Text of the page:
“*The Mandelbrot set broods in silent complexity at the center of a vast two-dimensional sheet of numbers called the complex plane. When a certain operation is applied repeatedly to the numbers, the ones outside the set flee to infinity. The numbers inside remain to drift or dance about. Close to the boundary minutely choreographed wanderings mark the onset of the instability. Here is an infinite regress of detail that astonishes us with its variety, its complexity and its strange beauty.*” Kee Deweney, Scientific American, August 1985

The “Mandelbrot set” is one of the most studied and most recognizable mathematical fractals in the history of the fractal geometry. The extremely simple formula, z:=z^{2}+c, gives no clues as to the vast complexity and unending beauty hidden within this simple iterative system. At first glance, a connection between the Mandelbrot set (M-Set) and black holes may seem improbable. **What does fractal geometry have to do with black holes?** Interestingly, recent research suggests that a relationship between black holes and fractal geometry does in fact exist. Using a mathematical duality between Einstein’s relativity and fluid dynamics, simulations show that fractal patterns can form on the horizons of feeding black holes {HolographicTurbulence}. This important point shows that relativity and fractal geometry may be intimately linked.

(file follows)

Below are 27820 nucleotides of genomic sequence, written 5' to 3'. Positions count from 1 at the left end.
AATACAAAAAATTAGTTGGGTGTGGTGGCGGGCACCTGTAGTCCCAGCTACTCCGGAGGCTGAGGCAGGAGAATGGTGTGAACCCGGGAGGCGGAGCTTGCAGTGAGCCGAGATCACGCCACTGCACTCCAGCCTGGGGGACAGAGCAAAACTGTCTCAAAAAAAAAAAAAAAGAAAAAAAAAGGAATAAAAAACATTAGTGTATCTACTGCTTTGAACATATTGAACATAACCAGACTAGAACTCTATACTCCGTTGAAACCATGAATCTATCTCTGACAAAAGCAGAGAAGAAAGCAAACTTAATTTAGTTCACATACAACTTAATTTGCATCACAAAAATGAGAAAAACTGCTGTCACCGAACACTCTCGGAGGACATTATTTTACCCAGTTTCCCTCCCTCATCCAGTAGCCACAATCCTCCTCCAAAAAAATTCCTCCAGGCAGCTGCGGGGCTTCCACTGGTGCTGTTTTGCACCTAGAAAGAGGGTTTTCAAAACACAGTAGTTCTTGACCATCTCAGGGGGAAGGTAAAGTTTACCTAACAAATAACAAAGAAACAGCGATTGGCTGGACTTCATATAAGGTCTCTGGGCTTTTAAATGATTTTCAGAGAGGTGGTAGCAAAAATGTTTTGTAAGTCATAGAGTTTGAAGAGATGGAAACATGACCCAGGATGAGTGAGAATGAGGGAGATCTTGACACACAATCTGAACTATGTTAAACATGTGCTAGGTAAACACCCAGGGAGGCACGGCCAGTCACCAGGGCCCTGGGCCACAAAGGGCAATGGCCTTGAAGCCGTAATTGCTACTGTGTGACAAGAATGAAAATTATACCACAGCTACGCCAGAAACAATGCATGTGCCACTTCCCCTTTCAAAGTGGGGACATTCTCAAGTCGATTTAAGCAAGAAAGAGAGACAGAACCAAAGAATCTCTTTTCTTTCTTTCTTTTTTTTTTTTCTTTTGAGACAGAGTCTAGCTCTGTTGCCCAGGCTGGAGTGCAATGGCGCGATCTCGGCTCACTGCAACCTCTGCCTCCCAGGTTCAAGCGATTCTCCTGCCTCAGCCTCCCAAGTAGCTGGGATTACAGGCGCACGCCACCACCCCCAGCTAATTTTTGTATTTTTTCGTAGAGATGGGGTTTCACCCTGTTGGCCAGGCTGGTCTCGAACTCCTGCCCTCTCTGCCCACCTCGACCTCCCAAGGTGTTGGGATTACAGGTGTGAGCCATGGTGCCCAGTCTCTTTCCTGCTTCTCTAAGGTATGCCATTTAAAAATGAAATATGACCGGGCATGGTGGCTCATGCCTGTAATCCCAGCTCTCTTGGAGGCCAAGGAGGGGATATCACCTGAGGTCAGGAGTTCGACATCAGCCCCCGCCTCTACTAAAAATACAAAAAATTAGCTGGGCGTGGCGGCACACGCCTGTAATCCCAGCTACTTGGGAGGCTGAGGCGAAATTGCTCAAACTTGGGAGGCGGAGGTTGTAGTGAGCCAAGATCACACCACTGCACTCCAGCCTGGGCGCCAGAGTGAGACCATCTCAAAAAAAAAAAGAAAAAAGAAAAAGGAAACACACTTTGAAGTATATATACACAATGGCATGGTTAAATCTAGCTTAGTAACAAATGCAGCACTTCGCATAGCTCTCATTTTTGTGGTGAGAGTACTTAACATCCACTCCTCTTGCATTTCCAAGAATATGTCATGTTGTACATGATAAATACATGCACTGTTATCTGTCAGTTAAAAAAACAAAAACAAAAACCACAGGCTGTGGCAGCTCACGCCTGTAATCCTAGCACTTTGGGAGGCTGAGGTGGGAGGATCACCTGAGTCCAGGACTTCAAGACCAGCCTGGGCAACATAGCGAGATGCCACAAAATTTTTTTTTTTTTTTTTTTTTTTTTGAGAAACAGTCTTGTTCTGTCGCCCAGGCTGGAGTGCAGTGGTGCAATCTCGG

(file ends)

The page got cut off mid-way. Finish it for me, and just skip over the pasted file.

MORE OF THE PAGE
One of the main objections to this body of work is that it does not reference the many successes of relativity. Aside from comparing M-Set to the Schwarzschild black hole, this research doesn’t look anything like relativity. This is a completely different approach to cosmology that is founded on different principles. Whether relativity is successful (or not) does not affect this line of thinking. What if relativity was never invented? What if the discovery of fractal geometry (and M-Set) predated relativity? Would we still have intuited the existence of black holes? Can the geometry of M-Set tell us anything new about black holes that we didn’t know before? Can it make any predictions and if so, are they testable? This body of work is an attempt to address all these questions. If this “thought experiment” can give us insights into the inner workings of nature, then is it not philosophically worthy of further investigation.